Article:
Your doctor may prescribe medications to help you get rid of your stone faster and reduce pain when you move. This is called Medical Expulsive Therapy (BAT) and is most effective in ureteral stones. During BAT - as often as your doctor recommends - you should be kept under regular doctor supervision.

Unraveling the stone

If you have uric acid stone, it is possible to dissolve it. This is done by increasing the pH of your urine, making it alkaline from acidic state. At the pH-level of 7.0-7.2, the stone shrinks in size and eventually dissolves completely. You can measure your urine pH at home using a simple dipstick.

Extracorporeal Stone crushing with shock waves (ESWL)

ESWL is made with a machine that breaks stones from outside the body. To break the stone, focused shock waves (high-energy sound waves with short signals) are transmitted from the skin to the stone. The stone absorbs the energy of the shock waves and breaks up into small pieces. The particles are then excreted in the urine.
The ESWL method is suitable for the majority of patients. However, the success of the method depends on several factors, such as stone qualities and body structure.

During the procedure you will hear the sound of the shock waves resembling a small burst sound. You do not need anesthesia for this procedure, but you will receive pain medication to avoid pain during the procedure. SWL operation depends on the location and size of the stone in the session.
If your stone is large, you may need to have several sessions to break your entire stone.

In which cases ESWL is not recommended?

ESWL should not be applied in some cases regarding your physical condition or stone structure
ESWL is not recommended in the following cases:

  • Pregnancy
  • High risk of bleeding
  • Uncontrolled infection
  • Uncontrolled high blood pressure
  • Physical structure that makes it difficult to reach stone
  • aneurysm
  • Anatomical obstruction in the lower part of the stone or in the bladder, urinary tract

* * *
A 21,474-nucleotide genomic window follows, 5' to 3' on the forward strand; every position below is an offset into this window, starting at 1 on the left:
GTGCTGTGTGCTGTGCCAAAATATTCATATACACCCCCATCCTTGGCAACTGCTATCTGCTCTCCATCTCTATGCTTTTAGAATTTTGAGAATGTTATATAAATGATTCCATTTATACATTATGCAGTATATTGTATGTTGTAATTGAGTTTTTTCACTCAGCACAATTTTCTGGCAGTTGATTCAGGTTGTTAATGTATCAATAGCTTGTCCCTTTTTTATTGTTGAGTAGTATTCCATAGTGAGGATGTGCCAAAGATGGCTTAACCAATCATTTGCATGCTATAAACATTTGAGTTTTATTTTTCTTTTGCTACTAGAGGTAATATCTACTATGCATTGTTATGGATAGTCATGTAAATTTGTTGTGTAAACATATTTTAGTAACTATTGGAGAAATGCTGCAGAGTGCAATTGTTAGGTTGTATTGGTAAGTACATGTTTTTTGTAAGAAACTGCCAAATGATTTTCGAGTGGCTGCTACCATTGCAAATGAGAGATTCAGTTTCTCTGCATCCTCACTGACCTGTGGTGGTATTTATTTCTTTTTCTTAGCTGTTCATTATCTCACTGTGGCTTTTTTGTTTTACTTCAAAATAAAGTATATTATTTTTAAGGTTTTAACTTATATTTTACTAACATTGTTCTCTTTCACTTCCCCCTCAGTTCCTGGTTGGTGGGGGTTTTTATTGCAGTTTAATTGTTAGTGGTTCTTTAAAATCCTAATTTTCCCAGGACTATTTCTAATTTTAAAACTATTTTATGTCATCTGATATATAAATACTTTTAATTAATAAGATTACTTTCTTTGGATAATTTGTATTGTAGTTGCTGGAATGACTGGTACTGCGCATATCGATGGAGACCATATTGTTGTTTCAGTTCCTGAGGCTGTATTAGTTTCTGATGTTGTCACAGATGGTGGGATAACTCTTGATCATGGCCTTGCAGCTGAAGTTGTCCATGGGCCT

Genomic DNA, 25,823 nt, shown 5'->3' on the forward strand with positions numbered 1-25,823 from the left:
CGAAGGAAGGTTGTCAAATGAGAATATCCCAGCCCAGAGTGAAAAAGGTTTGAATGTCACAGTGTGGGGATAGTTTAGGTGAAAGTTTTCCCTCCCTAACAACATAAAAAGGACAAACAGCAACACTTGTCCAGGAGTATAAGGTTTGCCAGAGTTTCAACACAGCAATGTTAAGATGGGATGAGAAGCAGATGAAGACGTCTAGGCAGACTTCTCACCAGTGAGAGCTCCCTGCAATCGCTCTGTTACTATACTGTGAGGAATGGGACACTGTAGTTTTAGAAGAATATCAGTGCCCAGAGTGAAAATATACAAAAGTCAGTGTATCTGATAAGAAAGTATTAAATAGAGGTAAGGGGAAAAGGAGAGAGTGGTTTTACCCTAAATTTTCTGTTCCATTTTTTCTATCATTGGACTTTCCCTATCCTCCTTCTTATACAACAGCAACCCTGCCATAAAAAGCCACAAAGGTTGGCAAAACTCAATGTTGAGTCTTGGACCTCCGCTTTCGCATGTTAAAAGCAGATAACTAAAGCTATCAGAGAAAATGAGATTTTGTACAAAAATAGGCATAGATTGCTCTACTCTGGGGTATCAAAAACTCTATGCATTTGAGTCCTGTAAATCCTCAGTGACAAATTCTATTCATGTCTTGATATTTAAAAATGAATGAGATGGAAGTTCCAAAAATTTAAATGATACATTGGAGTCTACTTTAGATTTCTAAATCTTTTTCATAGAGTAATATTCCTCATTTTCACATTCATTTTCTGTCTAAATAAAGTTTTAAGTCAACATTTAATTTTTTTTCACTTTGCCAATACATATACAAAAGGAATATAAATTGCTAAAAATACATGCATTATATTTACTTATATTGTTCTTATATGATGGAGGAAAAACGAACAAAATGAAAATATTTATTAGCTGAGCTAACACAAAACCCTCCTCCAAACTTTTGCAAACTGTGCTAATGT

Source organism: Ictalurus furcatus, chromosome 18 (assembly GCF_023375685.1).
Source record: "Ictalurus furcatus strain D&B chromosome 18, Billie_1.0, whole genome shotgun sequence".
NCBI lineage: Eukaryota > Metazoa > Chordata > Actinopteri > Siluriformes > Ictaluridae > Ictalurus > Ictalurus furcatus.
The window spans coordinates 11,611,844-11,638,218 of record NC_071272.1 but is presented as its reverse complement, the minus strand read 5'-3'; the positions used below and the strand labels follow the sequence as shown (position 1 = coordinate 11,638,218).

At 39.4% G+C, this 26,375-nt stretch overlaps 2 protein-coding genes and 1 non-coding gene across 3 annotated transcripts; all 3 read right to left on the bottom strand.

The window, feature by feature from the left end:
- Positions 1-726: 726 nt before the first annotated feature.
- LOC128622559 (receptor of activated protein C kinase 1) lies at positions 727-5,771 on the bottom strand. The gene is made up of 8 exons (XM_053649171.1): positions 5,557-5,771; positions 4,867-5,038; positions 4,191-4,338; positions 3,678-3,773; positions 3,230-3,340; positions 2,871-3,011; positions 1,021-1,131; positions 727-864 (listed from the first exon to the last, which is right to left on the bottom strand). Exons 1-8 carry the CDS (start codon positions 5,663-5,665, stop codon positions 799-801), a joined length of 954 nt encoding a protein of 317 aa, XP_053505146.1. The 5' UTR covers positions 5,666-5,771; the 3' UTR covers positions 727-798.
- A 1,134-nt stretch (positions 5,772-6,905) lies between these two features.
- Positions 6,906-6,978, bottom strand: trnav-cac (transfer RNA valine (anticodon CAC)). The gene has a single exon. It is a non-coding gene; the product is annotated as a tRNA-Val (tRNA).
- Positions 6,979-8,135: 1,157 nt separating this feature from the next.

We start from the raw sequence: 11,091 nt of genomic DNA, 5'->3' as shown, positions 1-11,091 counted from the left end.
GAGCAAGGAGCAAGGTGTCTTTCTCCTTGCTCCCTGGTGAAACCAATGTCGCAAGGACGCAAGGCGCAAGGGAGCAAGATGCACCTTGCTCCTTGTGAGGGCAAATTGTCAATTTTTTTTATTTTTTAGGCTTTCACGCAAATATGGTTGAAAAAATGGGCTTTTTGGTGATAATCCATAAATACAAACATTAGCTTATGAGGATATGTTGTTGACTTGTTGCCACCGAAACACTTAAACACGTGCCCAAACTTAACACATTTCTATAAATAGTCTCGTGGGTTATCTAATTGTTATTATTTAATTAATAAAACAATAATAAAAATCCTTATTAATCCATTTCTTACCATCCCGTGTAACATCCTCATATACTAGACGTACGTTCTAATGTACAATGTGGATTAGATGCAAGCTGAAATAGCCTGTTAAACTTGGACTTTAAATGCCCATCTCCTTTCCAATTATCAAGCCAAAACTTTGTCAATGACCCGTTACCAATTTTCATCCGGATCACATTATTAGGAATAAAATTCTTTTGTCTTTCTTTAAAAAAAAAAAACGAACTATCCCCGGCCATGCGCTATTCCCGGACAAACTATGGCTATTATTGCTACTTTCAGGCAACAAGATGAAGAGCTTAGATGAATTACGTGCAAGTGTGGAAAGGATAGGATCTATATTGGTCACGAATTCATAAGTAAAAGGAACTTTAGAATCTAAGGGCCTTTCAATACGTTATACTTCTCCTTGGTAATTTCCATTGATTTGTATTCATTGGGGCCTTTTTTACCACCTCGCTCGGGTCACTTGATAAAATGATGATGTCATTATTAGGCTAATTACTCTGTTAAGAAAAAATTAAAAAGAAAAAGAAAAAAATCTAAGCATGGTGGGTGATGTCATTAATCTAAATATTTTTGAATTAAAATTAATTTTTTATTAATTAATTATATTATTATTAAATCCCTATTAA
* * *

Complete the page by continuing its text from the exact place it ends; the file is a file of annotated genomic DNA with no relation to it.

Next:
• Very hard stone (eg cystine stone)
  • Cannot be thrown due to size and location of stone

ESWL post condition:

ESWL breaks down your stones into small pieces. These particles are discarded without intervention on the days or weeks following ESWL. You can get BAT to discard the stone particles.

Things to do before ESWL

It will explain in detail what you need to do in preparation for the process. If you are taking an anticoagulant medication, you may need to discontinue the medication, so consult your doctor. Do not eat anything for 4 hours before the procedure.

In general, you can return to your daily life immediately after treatment. However, it is necessary to rest as much as possible on the day of the procedure.
If you do not have any pain, it is very important that you consume more liquid than normal to remove the stone particles. Try to consume more than 2 liters of liquid per day.

It is important to collect the resulting stones for stone analysis.

Inform your doctor immediately if:

  • If you have a fever
  • If you feel pain in your kidney or kidney area
  • If blood continues to come out of your urine two days after the procedure

Percutaneous Nephrolithotomy (PCNL)

PCNL is a surgery where large stones are removed directly from your kidney. The biggest advantage is that even very large stones can be removed in a single operation. PCNL is performed under general anesthesia.

However, compared to ESWL and URS, the risk of complications is higher. The most common complication of PCNL is bleeding and high fever.